Health, to me, is defined as state of overall well-being. This could be mentally, spiritually and physically not having illnesses. I approached this from an educational, personal and religious view. As humans, we are able to verbalize if we are in pain or in a state of being content. We focus on how we are feeling. If any of these factors are not altered in anyway we “feel okay”.
In contrast since we have this ability, we are to seek assistance if we think something “is feeling weird” we often then visit churches, hospitals or personal healing. Illness can be defined as ones health being altered. For example, conditions or diseases not limited to such as depression, spirit possession, and cancer. These factors can view educationally from what we are told through school, media or a health care profession. However, we ourselves know when our own body is experiencing changes that are abnormal.
Cancer is considered an illness. It is a progressive disease that can be acute or benign that can affect anywhere on body. Sometimes, it can be heredity such as a mutation that can alter a gene that causes cancer that was received from a parent that carried the trait. However, it can be self afflicted such as lung cancer from smoking. Cancer can be a physical change of the body. Often this disease can be seen thought various factors weight loss, moles on the skin, or constant fatigue. However, this illness can sometimes be unknown until the late stages where chemotherapy and surgery cannot change the state of the progressive cancer.
The second condition I chose was old age, I personally don’t believe is an illness. If there is a problem during old age it is probably because of the abnormalities that acquire with old age such dementia, aching bones, vision loss etc. Old age happens regardless if the person wants it to happen or not. It’s just the way the human biological/physiological system decreases. Although, old age happens there are still ways to ways to stay healthy so that may of the symptoms of progressive age does not have to happen.

This Post Has 2 Comments

  1. Falicia Captain says:

    I completely agree that cancer is indeed an illness. Cancer is a chronic, progressive condition that can be treated in order to restore proper health. In American culture, cancer is often caused by smoking, sun over exposure, or genetics. However, there are many different types of cancers and therefore many different causes as well. Cancer is one of the illnesses that is a feared diagnosis in American culture, being that it can be fatal. Sometimes just referred to as the “c-word”, conversations about the illness are in hushed and even sometimes shamed tones. But the diagnosis is always upfront and honest. Immediately after diagnosis, the patient and family begin treatment such as chemotherapy or surgery. The support of family and friends during the treatment process is custom in American culture. The patient is showered with love and support every step of the way through the illness towards recovery. In other cultures, cancer is perceived and treated very differently. In a 1984 survey of physicians from regions such as Africa, France, Hungary, Italy, Panama, Portugal, and Spain, it was found that only one-third of physicians in their countries told patients they had cancer, although almost all told some member of the family. In the United States it is a legal matter of honesty and privacy, as well as proper etiquette within the culture. In many Asian countries, revealing the diagnosis depends on if there is little hope for a successful treatment. Korean gastroenterologist Hie-Won Yvonna L. Hann M.D. says she considers several factors “such as the person’s demeanor, emotional stability, and intellect” before deciding to discuss cancer with a patient, but she will “never quote statistics about how effective certain treatments are” nor will “tell a patient directly that he is going to die” (Benowitz 1999). Hann attributes differences from American practice to cultural disparities. “I think that Americans are more straightforward, more vocal, and want to plan ahead,” she said. “ Americans are more realistic. The first thing an American patient usually asks me is, ‘ How long do I have?’ ” (Benowitz 1999). The discrepancy in treatment and diagnosis of different illnesses across cultures is very important when understanding the medical anthropology across those cultures.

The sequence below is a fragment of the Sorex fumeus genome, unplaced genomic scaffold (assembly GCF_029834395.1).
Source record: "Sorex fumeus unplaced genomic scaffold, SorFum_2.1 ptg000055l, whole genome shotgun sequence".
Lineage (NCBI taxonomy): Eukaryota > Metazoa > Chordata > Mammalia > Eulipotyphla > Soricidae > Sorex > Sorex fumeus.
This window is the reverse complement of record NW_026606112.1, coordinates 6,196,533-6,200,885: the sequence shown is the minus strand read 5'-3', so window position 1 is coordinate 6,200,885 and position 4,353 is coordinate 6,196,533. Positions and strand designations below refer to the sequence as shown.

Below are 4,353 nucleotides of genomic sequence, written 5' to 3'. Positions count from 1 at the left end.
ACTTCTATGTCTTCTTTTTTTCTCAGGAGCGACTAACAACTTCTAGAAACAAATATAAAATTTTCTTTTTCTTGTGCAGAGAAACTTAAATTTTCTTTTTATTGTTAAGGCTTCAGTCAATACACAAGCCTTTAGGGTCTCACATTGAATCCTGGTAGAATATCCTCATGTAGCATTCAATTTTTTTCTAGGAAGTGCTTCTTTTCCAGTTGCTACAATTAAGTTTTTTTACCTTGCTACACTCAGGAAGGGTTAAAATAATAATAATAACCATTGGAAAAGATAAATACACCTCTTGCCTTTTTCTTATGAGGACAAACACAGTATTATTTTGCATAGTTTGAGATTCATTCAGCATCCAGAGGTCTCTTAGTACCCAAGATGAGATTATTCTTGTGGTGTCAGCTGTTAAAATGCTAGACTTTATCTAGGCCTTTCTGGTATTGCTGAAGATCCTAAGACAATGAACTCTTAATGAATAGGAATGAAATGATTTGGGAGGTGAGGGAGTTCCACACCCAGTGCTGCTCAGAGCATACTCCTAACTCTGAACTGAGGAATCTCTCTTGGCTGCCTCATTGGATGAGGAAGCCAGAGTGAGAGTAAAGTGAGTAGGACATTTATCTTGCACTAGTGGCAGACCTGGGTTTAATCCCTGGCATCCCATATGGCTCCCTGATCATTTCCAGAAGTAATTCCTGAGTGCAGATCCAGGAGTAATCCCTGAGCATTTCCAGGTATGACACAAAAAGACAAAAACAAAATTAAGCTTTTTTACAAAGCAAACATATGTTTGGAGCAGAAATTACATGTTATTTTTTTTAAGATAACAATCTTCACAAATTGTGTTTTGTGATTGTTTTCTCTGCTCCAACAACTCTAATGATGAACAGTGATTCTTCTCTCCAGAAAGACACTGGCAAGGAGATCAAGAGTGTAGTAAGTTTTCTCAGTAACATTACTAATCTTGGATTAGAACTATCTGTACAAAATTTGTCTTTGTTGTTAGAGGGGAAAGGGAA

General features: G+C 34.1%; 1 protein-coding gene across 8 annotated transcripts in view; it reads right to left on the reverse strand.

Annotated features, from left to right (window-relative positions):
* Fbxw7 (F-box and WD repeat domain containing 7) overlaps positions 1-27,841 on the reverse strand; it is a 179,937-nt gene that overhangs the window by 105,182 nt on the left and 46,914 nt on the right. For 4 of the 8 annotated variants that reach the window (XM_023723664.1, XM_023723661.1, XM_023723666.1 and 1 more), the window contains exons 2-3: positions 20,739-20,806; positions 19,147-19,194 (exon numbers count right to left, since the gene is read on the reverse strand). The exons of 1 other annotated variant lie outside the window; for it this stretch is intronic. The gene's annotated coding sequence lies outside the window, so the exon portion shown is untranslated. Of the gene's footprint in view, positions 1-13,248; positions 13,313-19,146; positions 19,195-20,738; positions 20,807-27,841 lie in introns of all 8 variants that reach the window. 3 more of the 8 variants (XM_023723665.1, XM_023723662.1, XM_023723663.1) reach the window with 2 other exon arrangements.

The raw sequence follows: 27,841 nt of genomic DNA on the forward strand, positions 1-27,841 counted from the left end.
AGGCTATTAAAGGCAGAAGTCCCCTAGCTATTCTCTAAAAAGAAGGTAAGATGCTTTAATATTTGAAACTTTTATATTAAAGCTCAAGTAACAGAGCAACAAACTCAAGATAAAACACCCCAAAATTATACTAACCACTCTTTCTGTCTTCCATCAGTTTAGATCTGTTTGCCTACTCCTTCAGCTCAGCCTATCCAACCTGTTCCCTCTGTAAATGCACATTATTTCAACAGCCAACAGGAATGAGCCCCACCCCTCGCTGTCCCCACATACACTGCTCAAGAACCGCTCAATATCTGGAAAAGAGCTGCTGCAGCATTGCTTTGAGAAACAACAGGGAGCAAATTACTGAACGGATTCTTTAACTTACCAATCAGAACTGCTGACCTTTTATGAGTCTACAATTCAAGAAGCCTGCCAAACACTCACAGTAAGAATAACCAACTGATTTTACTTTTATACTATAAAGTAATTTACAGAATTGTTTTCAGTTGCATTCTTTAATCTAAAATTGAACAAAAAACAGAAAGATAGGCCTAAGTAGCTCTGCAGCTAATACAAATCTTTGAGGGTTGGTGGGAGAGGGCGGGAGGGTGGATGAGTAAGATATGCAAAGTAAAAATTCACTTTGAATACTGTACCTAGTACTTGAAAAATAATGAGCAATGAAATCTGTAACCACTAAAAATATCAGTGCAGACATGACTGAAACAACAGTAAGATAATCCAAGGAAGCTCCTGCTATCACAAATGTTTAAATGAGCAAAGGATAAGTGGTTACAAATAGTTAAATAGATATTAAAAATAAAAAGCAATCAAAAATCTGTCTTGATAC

Benowitz, Steven. “To Tell the Truth: A Cancer Diagnosis in Other Cultures Is Often a Family Affair.” Journal of the National Cancer Institute 91: 1918-1919. (accessed January 1, 2014).

    • Nikki Silva says:

      Falicia, this is a really interesting point about how cancer is viewed across cultures. I think it is interested how we treat diagnoses of cancer in the U.S. It is a public disease, people often sharing with others what they are going through. There is a really interesting documentary called Pink Ribbons Inc (Here is the link:, which talks about consumerism and breast cancer. It also talks to women who have breast cancer, but disagree with the practices of the Susan G. Komen foundation and who also are not keen on sharing their diagnosis with others. It’s on netflix if you want to check it out.

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